Food data and food vocabularies: PNH 2020 deliverable D5.3

J.L. van der Top, M.J. Timmer, G. Simsek-Senel

Research output: Book/ReportReportProfessional


The project Personalised Nutrition and Health (PNH) aims to develop methods and knowledge needed to make personalised food and health advice. Smart applications can support consumers in making healthy, but also safe and sustainable choices. Such applications require the availability of high quality data about food products and ingredients. This includes attributes such as nutritional values, ingredients, way of application, associated CO2 impact, etc. This information needs to be accessible, timely, accurate, reliable, comprehensive and reusable. Currently, many data sources about food are available. Although very rich in content, it is very difficult to extract and combine the data from these different sources, and even then many values remain missing or unreliable. An approach based on the principles of Linked Data can make the data available for automated processing, in particular if additional attributes are specified. Another issue related to the availability of product data is that it should ideally be openly available, directly from the producer of a product. In this document we focus on food data for health, in particular in the context of personalised dietary advice. We present an overview of existing data sources. It appears that for the Netherlands, nutritional values at the level of generic products can still best be found the NEVO table, but they are also increasingly available at the level of commercial product from the GS1 data pool. Many other attributes related to consumer preferences, application context, sustainable responsible production are scattered, if available at all. Several other data sources are available for retrieving food data relevant for applications in personalised nutrition. These data sources are still difficult to combine. Therefore the development of semantic standards is crucial. The most promising approach would be to combine the efforts by GS1, representing food supply chains worldwide and FoodOn as a research effort to introduce Linked Data standards in the world of food.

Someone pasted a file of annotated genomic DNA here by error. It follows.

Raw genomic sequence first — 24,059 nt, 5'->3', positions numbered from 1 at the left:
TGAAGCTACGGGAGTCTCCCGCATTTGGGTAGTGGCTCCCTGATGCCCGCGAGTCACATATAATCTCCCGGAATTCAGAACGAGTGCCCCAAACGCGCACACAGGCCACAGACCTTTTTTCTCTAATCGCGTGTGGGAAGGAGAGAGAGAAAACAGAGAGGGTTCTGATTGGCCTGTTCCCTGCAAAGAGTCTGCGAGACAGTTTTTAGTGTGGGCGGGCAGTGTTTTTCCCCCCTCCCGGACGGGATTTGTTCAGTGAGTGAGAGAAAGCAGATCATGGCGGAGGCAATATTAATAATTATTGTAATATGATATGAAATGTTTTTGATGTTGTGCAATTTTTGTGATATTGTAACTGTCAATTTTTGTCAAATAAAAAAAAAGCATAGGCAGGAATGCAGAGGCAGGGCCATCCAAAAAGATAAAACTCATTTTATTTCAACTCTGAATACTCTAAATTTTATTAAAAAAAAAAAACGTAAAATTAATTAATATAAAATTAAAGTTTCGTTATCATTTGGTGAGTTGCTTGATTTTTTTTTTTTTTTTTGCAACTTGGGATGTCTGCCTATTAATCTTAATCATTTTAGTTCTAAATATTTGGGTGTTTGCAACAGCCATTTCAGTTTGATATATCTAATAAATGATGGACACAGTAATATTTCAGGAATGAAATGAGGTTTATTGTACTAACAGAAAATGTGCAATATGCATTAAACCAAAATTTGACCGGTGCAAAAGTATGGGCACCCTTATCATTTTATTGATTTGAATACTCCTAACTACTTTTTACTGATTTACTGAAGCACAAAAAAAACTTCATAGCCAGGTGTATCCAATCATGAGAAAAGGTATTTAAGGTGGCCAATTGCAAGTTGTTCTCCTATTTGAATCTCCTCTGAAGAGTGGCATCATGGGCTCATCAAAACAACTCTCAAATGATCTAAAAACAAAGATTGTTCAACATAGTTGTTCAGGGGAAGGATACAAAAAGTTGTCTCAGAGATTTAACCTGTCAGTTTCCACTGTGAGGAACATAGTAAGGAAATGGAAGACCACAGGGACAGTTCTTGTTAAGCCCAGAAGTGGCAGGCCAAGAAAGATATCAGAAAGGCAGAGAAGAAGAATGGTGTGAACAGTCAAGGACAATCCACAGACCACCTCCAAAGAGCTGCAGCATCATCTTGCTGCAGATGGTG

Original languageEnglish
Place of PublicationWageningen
PublisherWageningen Food & Biobased Research
Number of pages17
Publication statusPublished - 2020

Publication series

NameReport / Wageningen Food & Biobased Research


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